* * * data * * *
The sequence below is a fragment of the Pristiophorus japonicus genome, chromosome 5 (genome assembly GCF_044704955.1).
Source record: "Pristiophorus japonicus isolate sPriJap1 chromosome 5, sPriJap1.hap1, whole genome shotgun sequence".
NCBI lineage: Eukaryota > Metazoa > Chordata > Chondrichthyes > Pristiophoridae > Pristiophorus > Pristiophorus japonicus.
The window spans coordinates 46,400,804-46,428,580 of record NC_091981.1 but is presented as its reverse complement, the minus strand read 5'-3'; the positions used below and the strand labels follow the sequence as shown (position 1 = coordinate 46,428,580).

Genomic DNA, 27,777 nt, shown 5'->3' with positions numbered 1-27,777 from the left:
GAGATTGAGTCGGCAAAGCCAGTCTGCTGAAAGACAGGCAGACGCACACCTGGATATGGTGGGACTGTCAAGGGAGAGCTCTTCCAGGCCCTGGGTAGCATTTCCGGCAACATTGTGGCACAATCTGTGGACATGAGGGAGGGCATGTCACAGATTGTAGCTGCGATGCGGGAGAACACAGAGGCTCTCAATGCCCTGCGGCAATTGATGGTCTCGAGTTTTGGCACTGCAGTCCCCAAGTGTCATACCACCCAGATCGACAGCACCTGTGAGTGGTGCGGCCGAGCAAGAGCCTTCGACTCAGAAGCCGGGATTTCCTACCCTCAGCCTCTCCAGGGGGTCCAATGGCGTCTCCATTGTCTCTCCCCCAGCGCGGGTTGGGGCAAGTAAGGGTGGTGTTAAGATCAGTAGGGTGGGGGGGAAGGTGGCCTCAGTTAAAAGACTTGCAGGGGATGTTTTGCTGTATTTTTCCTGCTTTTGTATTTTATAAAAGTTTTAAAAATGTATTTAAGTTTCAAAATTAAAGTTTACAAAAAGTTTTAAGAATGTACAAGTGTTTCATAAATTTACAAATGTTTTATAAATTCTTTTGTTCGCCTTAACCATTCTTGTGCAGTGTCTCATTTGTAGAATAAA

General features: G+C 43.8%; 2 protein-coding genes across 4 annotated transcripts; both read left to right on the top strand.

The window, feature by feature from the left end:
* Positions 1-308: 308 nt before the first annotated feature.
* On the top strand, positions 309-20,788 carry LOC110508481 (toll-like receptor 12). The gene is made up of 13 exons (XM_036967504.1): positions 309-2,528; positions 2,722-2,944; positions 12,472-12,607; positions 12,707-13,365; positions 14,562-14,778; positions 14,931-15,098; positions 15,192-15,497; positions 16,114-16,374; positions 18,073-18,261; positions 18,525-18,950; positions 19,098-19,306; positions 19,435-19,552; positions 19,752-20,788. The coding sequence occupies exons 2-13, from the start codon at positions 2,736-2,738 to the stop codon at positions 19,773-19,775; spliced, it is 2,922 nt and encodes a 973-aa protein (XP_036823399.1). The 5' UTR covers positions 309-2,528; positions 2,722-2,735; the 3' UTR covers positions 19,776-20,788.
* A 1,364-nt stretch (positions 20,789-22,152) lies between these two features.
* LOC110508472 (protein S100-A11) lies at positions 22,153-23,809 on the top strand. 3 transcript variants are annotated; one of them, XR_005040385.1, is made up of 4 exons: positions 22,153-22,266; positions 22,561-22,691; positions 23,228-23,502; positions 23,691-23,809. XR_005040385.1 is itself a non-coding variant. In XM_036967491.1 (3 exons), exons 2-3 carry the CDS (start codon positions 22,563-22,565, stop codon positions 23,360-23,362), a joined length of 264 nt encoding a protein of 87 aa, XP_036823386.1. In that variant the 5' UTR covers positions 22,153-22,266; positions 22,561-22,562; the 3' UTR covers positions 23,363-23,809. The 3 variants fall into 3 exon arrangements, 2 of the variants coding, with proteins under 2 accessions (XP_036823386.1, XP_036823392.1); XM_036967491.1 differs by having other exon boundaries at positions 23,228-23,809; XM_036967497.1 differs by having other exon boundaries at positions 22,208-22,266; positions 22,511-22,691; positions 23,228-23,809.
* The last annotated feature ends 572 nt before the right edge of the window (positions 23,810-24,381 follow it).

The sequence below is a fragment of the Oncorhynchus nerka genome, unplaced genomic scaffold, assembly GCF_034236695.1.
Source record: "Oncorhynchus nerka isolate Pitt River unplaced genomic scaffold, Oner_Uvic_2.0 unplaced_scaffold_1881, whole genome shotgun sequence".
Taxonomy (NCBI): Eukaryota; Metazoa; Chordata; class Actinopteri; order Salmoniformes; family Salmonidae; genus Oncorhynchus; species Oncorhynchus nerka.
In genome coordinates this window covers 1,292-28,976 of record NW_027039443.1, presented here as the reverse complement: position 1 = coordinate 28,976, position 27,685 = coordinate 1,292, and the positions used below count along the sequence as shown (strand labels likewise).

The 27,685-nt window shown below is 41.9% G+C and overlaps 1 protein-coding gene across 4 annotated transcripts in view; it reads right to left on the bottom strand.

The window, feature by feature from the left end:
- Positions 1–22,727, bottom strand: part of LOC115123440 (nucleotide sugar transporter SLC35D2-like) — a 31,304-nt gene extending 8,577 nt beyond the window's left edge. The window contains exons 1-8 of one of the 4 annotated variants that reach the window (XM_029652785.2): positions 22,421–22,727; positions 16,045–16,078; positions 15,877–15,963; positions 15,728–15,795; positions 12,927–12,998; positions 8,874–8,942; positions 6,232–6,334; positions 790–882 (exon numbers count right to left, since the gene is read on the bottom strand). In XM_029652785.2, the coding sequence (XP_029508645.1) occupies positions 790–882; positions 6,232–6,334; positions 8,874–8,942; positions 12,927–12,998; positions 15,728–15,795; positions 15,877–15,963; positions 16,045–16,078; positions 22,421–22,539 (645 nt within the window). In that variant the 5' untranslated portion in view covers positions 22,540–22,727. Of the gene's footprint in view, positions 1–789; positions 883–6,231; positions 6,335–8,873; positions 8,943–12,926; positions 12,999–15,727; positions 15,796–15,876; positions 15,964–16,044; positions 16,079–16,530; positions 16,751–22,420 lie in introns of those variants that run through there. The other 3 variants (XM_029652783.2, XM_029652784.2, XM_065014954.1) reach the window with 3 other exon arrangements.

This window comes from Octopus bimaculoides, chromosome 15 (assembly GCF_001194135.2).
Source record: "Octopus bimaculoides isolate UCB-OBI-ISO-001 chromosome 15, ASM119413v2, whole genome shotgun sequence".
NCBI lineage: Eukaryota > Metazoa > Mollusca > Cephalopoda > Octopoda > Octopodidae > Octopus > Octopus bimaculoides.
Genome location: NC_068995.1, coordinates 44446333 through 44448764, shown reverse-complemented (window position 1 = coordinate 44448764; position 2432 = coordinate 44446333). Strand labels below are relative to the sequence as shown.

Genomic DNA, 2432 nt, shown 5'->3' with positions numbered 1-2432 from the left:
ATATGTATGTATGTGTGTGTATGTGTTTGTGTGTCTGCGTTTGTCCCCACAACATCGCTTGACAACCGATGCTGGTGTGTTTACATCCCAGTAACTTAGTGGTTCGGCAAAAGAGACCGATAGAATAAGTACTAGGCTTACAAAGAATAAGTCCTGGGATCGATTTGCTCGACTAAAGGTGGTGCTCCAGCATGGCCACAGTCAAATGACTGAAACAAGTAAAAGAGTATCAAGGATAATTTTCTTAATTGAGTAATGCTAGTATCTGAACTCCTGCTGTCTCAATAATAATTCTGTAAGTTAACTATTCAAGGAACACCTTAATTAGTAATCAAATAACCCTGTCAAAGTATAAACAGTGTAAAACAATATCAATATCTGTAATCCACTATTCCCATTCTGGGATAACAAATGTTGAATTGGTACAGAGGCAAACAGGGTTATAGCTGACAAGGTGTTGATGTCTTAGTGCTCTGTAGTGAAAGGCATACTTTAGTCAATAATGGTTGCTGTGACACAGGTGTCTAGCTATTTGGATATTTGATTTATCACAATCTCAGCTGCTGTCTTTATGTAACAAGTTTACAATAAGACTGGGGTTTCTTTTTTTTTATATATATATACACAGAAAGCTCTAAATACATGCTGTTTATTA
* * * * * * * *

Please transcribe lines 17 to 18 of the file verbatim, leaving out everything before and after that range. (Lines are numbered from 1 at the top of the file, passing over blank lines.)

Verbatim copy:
In genome coordinates this window covers 1,292-28,976 of record NW_027039443.1, presented here as the reverse complement: position 1 = coordinate 28,976, position 27,685 = coordinate 1,292, and the positions used below count along the sequence as shown (strand labels likewise).

The 27,685-nt window shown below is 41.9% G+C and overlaps 1 protein-coding gene across 4 annotated transcripts in view; it reads right to left on the bottom strand.